A MASSIVE sign points to the left through a gate and I've always gone wrong here in the past which has led to a long and tortuous walk through woodland with an almost complete lack of signs. I concentrate and find a teeny sign immediately pointing to the right which is completely dwarfed by the left pointing sign.

Yes! I've finally got this section of the path correct and an uneventful path leads through woods with enough coast path signs to let me know that I'm going in the right direction.

I leave the woods next to Milton's Temple, which is covered in scaffolding, and next to a pond full of friendly ducks and geese.

family of canada geese

I leave the park to reach the Edgcumbe Arms which is heaving with people and the slipway for the Cremyll ferry. There are Germans everywhere!

edgcumbe arms

The next ferry is at 13:30 so I've just got time to grab a blackcurrant and apple Fruit Shoot ice lolly from a little shop on the edge of the park which gets thirstily devoured

The ferry turns up to take me across to Plymouth and immediately fills up with masses of Germans. The fare is £1.50. Eight minutes later I step off the ferry at Admirals Hard, Stonehouse, having moved over from Cornwall to Devon.

I've never walked through Plymouth before, finding it too big, brash and noisy for my liking and prefer to rejoin the coast path over the other side of the harbour but today I'm going to walk a little bit in to Plymouth.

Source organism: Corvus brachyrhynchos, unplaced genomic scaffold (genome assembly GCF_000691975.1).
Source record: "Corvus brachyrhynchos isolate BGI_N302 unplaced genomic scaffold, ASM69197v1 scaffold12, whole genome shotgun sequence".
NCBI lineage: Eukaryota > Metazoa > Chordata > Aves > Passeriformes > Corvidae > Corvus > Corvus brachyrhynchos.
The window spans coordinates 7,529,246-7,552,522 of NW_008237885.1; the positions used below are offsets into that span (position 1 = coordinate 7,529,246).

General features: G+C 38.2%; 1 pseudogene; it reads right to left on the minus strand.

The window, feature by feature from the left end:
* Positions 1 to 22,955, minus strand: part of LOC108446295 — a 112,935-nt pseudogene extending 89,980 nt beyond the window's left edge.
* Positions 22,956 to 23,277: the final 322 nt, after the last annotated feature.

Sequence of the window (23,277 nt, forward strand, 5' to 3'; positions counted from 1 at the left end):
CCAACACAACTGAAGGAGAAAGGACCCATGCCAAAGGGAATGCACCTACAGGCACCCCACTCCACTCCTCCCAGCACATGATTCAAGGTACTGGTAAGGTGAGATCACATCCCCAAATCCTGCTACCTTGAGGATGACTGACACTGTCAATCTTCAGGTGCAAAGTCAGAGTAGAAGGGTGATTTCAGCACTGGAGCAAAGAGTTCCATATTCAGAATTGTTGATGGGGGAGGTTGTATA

A sign tells me that Jenny Cliff is 10 miles away. Maybe one day I'll return to Plymouth to do the 10 mile walk through it. I check the train times when I get home but it seems to take forever to get from Bristol to Plymouth so who knows.

I immediately come across a pub called The Vine, the first pub in Devon.

the vine

I wander along Cremyl Street following handily placed coast path signs on lamp posts and have occasional views of the marina. I pass the Victualling Office Tavern (the doors are closed and it's very quiet but it does look like it might be open) and The Butcher's Arms (which looks run down and closed for business) before entering the Royal William Yard.

plymouth marina

It's rather pleasant around here and there are plenty of places to eat and drink. I wander around the yard and climb a staircase designed by Gillespie Yunnie Architects, linking Royal William Yard to the public park above. The staircase is dedicated to the memory of Eric Wallis who was secretary of the South West Coast Path Association for 24 years.

royal william yard

I head off through Devil's Point Park and then take to the streets which lead me towards the centre of Plymouth passing the Royal Marine Barracks on the way.

It's very noisy but I eventually reach Boston Tea Party on Vauxhall Street where my walking for the day, as well as the week, ends. It's now time to catch the park and ride bus back to Home Park where the car awaits to take me back to our holiday cottage.


Flora and fauna encountered on the walk today includes :-

  • sea thrift
  • foxgloves
  • skylarks
  • red campion
  • buttercups
  • small tortoiseshells
  • bracken
  • gorse
  • pheasants
  • swifts
  • chaffinches
  • chiffchaffs
  • birds-foot trefoil
  • goldfinches
  • ponies
  • speckled wood butterflies
  • elderflower
  • sweet chestnuts
  • black caps


The podcast of today's walk is now available. You can subscribe via the iTunes store or listen using the player below.


According to my phone I've walked 17.5 miles today which amounts to 37672 steps. It has been a lovely day's walking on the South West Coast Path, has been hot and there have only been light breezes. On top of that, for the fourth day in a row I've avoided being stung by stinging nettles. Eight out of ten!

My total ascent today has been 484.50 metres or 1589 feet.



poppy over portwrinkle


view back over freathy

beach collection